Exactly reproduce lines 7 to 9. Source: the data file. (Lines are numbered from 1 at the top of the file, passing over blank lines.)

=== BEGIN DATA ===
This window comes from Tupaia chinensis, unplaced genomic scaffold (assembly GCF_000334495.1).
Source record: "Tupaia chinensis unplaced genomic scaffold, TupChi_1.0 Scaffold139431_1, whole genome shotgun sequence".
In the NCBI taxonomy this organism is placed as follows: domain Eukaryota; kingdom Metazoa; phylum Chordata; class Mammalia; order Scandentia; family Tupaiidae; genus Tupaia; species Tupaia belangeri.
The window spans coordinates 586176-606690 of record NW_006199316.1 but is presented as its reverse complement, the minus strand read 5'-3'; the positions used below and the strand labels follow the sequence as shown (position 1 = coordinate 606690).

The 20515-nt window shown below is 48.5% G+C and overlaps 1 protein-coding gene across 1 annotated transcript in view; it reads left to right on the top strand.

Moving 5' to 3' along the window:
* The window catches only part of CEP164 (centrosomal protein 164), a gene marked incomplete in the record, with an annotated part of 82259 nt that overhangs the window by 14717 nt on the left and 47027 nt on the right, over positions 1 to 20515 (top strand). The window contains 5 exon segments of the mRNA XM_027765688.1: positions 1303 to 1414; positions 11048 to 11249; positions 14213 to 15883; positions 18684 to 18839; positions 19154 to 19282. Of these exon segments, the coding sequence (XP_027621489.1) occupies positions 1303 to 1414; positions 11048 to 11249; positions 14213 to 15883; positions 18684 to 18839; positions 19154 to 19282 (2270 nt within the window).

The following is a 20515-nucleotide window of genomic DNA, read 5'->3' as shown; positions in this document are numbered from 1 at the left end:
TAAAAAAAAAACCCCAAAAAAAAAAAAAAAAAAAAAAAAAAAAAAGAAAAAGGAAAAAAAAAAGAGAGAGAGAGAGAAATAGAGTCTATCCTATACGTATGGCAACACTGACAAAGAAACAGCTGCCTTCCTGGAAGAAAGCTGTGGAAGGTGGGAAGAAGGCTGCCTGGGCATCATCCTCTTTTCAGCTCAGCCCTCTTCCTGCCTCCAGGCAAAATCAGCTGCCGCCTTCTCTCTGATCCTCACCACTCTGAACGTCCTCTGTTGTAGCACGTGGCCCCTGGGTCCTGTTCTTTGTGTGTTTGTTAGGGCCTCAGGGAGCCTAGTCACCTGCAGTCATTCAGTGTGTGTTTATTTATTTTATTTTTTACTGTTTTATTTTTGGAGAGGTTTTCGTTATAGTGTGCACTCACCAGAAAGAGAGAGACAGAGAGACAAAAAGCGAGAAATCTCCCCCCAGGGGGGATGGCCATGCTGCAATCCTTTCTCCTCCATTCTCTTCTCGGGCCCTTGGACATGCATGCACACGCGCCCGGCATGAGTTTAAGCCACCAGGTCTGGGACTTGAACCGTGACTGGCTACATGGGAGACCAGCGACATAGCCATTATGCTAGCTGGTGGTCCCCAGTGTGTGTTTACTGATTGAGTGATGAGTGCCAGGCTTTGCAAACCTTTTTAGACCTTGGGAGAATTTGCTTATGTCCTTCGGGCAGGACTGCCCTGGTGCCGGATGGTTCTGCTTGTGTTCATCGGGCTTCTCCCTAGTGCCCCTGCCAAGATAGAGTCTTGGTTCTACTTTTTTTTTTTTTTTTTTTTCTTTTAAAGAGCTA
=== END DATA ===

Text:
* The window catches only part of CEP164 (centrosomal protein 164), a gene marked incomplete in the record, with an annotated part of 82259 nt that overhangs the window by 14717 nt on the left and 47027 nt on the right, over positions 1 to 20515 (top strand). The window contains 5 exon segments of the mRNA XM_027765688.1: positions 1303 to 1414; positions 11048 to 11249; positions 14213 to 15883; positions 18684 to 18839; positions 19154 to 19282. Of these exon segments, the coding sequence (XP_027621489.1) occupies positions 1303 to 1414; positions 11048 to 11249; positions 14213 to 15883; positions 18684 to 18839; positions 19154 to 19282 (2270 nt within the window).

The following is a 20515-nucleotide window of genomic DNA, read 5'->3' as shown; positions in this document are numbered from 1 at the left end:
TAAAAAAAAAACCCCAAAAAAAAAAAAAAAAAAAAAAAAAAAAAAGAAAAAGGAAAAAAAAAAGAGAGAGAGAGAGAAATAGAGTCTATCCTATACGTATGGCAACACTGACAAAGAAACAGCTGCCTTCCTGGAAGAAAGCTGTGGAAGGTGGGAAGAAGGCTGCCTGGGCATCATCCTCTTTTCAGCTCAGCCCTCTTCCTGCCTCCAGGCAAAATCAGCTGCCGCCTTCTCTCTGATCCTCACCACTCTGAACGTCCTCTGTTGTAGCACGTGGCCCCTGGGTCCTGTTCTTTGTGTGTTTGTTAGGGCCTCAGGGAGCCTAGTCACCTGCAGTCATTCAGTGTGTGTTTATTTATTTTATTTTTTACTGTTTTATTTTTGGAGAGGTTTTCGTTATAGTGTGCACTCACCAGAAAGAGAGAGACAGAGAGACAAAAAGCGAGAAATCTCCCCCCAGGGGGGATGGCCATGCTGCAATCCTTTCTCCTCCATTCTCTTCTCGGGCCCTTGGACATGCATGCACACGCGCCCGGCATGAGTTTAAGCCACCAGGTCTGGGACTTGAACCGTGACTGGCTACATGGGAGACCAGCGACATAGCCATTATGCTAGCTGGTGGTCCCCAGTGTGTGTTTACTGATTGAGTGATGAGTGCCAGGCTTTGCAAACCTTTTTAGACCTTGGGAGAATTTGCTTATGTCCTTCGGGCAGGACTGCCCTGGTGCCGGATGGTTCTGCTTGTGTTCATCGGGCTTCTCCCTAGTGCCCCTGCCAAGATAGAGTCTTGGTTCTACTTTTTTTTTTTTTTTTTTTTCTTTTAAAGAGCTA